Unlawful entry with intent/burglary, break and enter
52.0
50.1
11.3
12.0
Theft and related offences
31.5
48.3
17.0
18.2
Deception and related offences
55.0
59.6
18.1
20.1
Illicit drug offences
32.9
51.6
20.1
23.3
Weapons and explosives offences
n.p.
n.p.
21.3
22.9
Property damage and environmental pollution
37.4
56.9
13.8
14.9
Public order offences
n.p.
n.p.
16.9
21.0
Road traffic and motor vehicle regulatory offences
-
-
n.p.
n.p.
Offences against justice procedures, government security and government operations
55.7
45.7
10.7
13.2
Miscellaneous offences
38.9
44.9
14.5
16.4
Not able to be determined(b)
43.9
43.5
14.8
21.6
Total
37.1
47.1
16.6
19.6

(a) Number of weeks from date of initiation to finalisation.
(b) Defendants for whom offence data were missing or a principal offence could not be determined.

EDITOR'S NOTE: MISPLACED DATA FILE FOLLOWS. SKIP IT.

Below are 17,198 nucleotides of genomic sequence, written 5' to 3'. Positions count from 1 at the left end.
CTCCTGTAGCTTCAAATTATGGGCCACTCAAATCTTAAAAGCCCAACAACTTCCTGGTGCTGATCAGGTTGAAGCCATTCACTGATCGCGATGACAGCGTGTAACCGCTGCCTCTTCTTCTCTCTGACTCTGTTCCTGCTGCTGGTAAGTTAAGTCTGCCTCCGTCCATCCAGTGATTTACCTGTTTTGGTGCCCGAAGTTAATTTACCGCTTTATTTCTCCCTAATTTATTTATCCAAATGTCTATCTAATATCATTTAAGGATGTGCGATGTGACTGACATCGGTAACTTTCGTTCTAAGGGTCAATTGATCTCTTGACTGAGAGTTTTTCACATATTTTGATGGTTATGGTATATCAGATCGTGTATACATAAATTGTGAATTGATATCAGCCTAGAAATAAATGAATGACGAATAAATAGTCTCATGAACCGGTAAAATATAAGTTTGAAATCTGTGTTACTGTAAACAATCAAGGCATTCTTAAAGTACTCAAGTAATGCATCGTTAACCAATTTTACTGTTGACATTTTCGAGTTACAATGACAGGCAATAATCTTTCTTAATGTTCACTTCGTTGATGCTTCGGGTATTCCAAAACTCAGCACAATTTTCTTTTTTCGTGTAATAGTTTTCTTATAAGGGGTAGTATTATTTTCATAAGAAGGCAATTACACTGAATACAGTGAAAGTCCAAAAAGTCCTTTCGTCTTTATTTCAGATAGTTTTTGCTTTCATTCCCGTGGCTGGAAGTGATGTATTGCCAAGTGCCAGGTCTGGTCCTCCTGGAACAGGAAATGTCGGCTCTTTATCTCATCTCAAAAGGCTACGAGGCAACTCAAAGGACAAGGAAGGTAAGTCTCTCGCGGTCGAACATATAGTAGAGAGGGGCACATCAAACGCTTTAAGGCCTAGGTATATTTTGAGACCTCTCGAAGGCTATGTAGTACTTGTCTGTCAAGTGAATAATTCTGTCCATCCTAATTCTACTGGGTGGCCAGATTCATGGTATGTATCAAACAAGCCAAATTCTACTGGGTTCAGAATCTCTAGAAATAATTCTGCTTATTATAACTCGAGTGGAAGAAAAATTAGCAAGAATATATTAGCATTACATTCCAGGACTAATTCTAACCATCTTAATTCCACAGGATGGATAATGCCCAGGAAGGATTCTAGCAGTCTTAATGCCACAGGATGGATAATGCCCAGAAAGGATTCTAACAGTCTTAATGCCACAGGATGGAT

Source: Criminal Courts, Australia, 2001-02 (4513.0).

Change in plea

The initial plea entered by the defendant has implications for the workload of the Higher Criminal Courts and the length of time a defendant remains active within the court system. An initial plea of 'not guilty' may lead to a trial while an initial plea of 'guilty' will negate the need for a trial and result in a sentencing hearing.

Of the defendants finalised by adjudication (excluding Queensland), 55% (5,038) entered the Higher Criminal Courts with a not guilty plea and were therefore expected to be tried (table 11.23). Of the defendants who initially pleaded not guilty, 59% (2,994) changed their plea to guilty during proceedings in the Higher Criminal Courts.

In general, defendants with an initial plea of guilty had a shorter duration than defendants with an initial plea of not guilty and final plea of guilty. Defendants entering an initial plea of not guilty and final plea of guilty in turn had a shorter duration than defendants with an initial and final plea of not guilty.